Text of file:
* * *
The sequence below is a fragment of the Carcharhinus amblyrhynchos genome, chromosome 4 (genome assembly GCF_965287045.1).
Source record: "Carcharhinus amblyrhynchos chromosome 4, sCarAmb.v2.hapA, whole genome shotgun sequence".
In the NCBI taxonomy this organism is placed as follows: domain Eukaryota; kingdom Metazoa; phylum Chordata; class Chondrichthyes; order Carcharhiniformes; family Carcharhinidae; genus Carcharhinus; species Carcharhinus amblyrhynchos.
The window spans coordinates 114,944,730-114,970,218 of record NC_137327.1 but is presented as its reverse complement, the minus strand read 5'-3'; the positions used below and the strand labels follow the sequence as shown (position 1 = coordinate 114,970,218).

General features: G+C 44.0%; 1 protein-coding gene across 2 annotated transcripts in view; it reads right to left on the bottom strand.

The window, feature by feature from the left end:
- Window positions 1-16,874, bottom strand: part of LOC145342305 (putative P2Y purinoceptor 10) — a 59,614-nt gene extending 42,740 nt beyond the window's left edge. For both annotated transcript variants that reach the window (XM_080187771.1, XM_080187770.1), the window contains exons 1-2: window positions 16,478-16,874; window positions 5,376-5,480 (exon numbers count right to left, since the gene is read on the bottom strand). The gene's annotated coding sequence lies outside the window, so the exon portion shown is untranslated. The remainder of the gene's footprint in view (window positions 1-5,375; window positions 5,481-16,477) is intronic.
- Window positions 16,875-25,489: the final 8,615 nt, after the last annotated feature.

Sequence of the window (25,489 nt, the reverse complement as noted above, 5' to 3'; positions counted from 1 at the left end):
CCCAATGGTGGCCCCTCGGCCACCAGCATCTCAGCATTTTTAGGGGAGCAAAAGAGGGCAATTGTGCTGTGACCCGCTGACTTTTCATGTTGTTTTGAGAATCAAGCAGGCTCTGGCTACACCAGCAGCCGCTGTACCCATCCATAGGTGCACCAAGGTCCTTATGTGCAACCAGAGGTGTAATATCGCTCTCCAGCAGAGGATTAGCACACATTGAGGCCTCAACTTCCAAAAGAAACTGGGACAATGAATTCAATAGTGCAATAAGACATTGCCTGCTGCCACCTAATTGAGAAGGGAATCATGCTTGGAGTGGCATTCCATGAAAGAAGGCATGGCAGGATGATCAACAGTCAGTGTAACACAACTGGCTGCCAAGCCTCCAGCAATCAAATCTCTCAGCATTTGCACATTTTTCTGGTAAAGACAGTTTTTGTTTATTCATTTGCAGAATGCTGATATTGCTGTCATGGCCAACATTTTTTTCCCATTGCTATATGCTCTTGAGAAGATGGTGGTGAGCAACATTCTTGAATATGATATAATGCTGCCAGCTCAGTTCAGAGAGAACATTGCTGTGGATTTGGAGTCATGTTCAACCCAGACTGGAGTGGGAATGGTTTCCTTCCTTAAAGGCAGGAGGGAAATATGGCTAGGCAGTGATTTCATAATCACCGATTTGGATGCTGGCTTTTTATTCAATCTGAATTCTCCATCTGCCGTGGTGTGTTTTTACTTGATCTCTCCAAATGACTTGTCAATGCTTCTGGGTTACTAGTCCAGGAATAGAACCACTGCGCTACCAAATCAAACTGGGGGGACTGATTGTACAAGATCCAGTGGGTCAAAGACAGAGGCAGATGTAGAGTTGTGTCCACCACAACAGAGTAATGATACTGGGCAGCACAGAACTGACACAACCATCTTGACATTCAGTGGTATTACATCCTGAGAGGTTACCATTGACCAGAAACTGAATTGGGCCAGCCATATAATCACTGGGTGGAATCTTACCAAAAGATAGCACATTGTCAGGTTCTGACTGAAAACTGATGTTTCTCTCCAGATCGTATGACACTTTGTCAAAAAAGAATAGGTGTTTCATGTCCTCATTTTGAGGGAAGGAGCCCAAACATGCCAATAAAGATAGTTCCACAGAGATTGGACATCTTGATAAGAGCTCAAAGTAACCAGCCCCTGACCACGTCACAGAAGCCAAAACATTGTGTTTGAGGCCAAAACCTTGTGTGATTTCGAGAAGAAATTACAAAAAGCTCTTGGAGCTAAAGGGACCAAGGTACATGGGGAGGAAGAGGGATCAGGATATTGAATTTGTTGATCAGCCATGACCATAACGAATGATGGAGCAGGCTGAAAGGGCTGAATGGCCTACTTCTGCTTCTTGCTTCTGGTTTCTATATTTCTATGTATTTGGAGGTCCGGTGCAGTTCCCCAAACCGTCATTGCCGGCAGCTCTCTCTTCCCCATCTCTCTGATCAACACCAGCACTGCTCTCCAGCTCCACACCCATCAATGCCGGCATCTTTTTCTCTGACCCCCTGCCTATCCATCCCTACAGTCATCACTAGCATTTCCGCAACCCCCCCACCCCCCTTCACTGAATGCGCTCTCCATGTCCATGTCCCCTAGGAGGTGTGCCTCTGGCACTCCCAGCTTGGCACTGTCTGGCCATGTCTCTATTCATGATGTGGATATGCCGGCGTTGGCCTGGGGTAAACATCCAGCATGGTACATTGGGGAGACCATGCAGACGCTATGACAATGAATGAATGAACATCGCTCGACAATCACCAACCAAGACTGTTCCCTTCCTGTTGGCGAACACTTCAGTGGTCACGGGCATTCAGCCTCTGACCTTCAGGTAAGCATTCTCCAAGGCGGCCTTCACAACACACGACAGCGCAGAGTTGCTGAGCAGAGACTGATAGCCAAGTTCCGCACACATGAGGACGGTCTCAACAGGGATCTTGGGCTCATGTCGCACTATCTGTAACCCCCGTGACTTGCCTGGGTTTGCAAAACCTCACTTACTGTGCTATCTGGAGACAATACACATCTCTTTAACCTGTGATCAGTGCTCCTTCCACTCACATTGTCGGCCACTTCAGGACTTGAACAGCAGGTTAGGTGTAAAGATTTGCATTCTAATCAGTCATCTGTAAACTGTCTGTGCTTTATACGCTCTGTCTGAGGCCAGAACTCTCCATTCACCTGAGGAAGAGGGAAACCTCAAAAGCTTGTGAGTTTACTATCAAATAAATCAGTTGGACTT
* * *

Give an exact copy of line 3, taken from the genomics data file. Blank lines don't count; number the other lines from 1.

In the NCBI taxonomy this organism is placed as follows: domain Eukaryota; kingdom Metazoa; phylum Chordata; class Chondrichthyes; order Carcharhiniformes; family Carcharhinidae; genus Carcharhinus; species Carcharhinus amblyrhynchos.